Although the practice of composting animal wastes for use as biofertilizers has increased in recent years, little is known about the microorganisms responsible for the nitrogen transformations which occur in compost and during the composting process. Ammonia is the principle available nitrogenous compound in composting material, and the conversion of this compound to nitrite in the environment by chemolithotrophic ammonia-oxidizing bacteria is an essential step in nitrogen cycling. Therefore, the distribution of ammonia-oxidizing members of the β subdivision of the class Proteobacteria in a variety of composting materials was assessed by amplifying 16S ribosomal DNA (rDNA) and 16S rRNA by PCR and reverse transcriptase PCR (RT-PCR), respectively. The PCR and RT-PCR products were separated by denaturing gradient gel electrophoresis (DGGE) and were identified by hybridization with a hierarchical set of oligonucleotide probes designed to detect ammonia oxidizer-like sequence clusters in the genera Nitrosospira and Nitrosomonas. Ammonia oxidizer-like 16S rDNA was detected in almost all of the materials tested, including industrial and experimental composts, manure, and commercial biofertilizers. A comparison of the DGGE and hybridization results after specific PCR and RT-PCR suggested that not all of the different ammonia oxidizer groups detected in compost are equally active. amoA, the gene encoding the active-site-containing subunit of ammonia monooxygenase, was also targeted by PCR, and template concentrations were estimated by competitive PCR. Detection of ammonia-oxidizing bacteria in the composts tested suggested that such materials may not be biologically inert with respect to nitrification and that the fate of nitrogen during composting and compost storage may be affected by the presence of these organisms. PMID:9925559

  7. El Patronato «Juan de la Cierva» (1939-1960. III Parte: La investigación científica y tecnológica

    Directory of Open Access Journals (Sweden)

    López García, Santiago

    1999-01-01

    Full Text Available Not available.El presente artículo es el último de una trilogía cuyas partes precedentes han sido publicadas en los números anteriores de Arbor. Ya hemos tratado los orígenes, la organización y la financiación del Patronato. Ahora, nos fijaremos en la investigación científica y tecnológica que se llevó a cabo en el periodo de la «autarquía económica» (epígrafe 5. Al final, exponemos las conclusiones y los apéndices y bibliografía comunes a los tres escritos.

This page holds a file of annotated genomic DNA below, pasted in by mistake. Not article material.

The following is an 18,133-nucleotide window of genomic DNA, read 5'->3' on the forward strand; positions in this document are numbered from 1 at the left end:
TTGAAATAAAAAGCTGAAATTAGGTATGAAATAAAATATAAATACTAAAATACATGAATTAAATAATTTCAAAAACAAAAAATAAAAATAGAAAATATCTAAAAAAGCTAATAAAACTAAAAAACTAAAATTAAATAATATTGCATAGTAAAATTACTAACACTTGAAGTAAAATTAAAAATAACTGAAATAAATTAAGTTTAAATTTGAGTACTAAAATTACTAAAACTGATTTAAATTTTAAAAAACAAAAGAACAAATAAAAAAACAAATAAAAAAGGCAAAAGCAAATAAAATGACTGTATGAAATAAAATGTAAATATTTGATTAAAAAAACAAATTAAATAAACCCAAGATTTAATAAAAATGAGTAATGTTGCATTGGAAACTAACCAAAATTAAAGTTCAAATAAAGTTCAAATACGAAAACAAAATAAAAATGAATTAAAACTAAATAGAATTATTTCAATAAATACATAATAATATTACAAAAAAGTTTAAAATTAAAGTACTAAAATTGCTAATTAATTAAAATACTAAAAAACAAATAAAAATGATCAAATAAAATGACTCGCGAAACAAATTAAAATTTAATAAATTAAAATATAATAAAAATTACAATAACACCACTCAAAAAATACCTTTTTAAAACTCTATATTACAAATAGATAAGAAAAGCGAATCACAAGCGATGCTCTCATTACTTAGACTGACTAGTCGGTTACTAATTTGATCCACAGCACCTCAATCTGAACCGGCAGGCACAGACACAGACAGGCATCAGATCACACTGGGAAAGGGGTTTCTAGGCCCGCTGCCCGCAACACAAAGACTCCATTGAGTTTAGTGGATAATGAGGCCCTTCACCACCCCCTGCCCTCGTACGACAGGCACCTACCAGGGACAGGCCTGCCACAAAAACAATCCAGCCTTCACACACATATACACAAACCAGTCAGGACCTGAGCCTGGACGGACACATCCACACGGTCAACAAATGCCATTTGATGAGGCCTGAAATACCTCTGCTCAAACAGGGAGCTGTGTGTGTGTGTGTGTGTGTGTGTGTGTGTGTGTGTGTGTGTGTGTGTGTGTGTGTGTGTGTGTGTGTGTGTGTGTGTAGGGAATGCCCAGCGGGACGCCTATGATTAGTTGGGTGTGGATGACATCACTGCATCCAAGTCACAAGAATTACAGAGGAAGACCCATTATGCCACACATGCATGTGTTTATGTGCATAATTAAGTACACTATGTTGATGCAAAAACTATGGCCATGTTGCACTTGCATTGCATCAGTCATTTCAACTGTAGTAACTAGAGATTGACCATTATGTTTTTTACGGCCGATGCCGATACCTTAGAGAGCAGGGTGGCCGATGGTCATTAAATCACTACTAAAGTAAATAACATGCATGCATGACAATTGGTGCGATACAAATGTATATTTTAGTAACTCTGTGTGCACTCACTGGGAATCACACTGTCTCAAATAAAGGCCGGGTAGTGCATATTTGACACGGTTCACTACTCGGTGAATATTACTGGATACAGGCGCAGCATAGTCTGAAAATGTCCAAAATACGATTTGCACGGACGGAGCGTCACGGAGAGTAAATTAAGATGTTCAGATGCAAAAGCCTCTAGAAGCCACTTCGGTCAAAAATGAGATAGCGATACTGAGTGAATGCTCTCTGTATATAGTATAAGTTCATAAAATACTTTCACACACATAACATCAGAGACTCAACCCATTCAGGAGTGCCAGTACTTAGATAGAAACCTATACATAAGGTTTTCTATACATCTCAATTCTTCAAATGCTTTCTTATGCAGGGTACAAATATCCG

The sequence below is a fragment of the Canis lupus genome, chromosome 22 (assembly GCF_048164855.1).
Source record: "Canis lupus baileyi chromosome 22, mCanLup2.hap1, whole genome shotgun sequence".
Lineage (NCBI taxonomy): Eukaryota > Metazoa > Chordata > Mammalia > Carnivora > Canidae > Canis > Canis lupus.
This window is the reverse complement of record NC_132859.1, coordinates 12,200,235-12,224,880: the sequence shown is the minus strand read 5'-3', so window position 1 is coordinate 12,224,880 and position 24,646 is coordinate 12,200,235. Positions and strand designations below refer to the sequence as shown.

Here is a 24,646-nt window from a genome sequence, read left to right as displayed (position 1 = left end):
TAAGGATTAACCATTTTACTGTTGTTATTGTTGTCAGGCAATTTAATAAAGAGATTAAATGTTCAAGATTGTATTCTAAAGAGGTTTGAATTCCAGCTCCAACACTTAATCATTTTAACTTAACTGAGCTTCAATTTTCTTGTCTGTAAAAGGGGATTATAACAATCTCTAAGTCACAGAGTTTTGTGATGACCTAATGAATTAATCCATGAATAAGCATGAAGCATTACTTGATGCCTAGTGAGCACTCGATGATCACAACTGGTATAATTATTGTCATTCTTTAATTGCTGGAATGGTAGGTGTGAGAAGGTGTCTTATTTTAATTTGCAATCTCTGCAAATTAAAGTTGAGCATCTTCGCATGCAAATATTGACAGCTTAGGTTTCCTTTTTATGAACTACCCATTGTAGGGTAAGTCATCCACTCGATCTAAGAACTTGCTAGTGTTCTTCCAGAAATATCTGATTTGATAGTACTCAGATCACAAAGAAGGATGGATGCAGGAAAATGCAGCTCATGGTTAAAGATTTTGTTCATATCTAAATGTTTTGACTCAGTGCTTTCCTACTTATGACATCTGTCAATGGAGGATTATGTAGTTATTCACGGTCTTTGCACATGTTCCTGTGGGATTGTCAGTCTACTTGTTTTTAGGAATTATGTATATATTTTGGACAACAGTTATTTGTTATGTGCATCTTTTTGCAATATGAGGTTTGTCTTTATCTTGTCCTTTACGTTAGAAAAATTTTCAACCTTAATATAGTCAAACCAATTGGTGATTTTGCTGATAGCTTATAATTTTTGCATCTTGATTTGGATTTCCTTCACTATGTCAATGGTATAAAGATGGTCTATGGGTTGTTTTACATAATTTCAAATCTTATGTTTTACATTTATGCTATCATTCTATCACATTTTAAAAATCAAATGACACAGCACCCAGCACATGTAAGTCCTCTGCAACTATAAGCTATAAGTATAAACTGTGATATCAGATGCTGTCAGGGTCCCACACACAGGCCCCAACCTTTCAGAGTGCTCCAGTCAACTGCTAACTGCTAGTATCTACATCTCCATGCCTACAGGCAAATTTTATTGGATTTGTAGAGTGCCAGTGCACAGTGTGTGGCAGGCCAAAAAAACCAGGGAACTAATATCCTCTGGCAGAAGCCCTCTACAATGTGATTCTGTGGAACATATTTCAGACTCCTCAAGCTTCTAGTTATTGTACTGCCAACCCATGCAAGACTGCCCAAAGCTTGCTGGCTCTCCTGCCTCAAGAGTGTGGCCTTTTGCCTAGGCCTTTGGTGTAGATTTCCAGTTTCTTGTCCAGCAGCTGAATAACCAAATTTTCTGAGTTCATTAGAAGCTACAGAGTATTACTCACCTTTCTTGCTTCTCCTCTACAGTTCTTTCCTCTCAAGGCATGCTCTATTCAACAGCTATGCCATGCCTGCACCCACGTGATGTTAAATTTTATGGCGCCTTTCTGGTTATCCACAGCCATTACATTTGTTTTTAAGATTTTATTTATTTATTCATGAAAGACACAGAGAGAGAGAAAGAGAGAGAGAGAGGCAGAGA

8. Tempo, idade e cultura: uma contribuição à psicopatologia da depressão no idoso. Parte III: A depressão, o tempo e a cultura

    Directory of Open Access Journals (Sweden)

    Cláudio Lyra Bastos

    Full Text Available Procuramos aqui relacionar dois aspectos fundamentais das intuições culturais sobre a passagem do tempo - a temporalidade cíclica e a contínua - com a terapêutica médica e especialmente com a psicopatologia, numa visão crítica do constructo moderno da depressão no idoso. Inspirado em perspectivas de natureza antropológica, o texto se apoia na experiência clínica cotidiana e na atitude fenomenológica que orienta essa prática. Nas concepções culturais que tendem a perceber a passagem do tempo de forma predominantemente cíclica, o envelhecer é parte de um movimento eterno e a família se perpetua em seus descendentes, nas suas tradições, no vínculo com a terra ou no exercício do ofício familiar. As transformações culturais que têm proporcionado a passagem para enfoques mais direcionais do tempo vão destacando cada vez mais o papel individual na história social. Quanto mais difícil for a passagem de Weltanschauungen tradicionais, de tendência circular, fatalista, repetitiva e eterna para outras de tendência individualizante, burocratizante, planejadora e sucessiva, maiores as dificuldades para uma senectude satisfatória e maior a tendência à medicalização desse fracasso. Esta é a terceira parte de uma série de três artigos.

  9. Metallothionein (MT)-III

    DEFF Research Database (Denmark)

    Carrasco, J; Giralt, M; Molinero, A

    1999-01-01

    Metallothionein-III is a low molecular weight, heavy-metal binding protein expressed mainly in the central nervous system. First identified as a growth inhibitory factor (GIF) of rat cortical neurons in vitro, it has subsequently been shown to be a member of the metallothionein (MT) gene family a...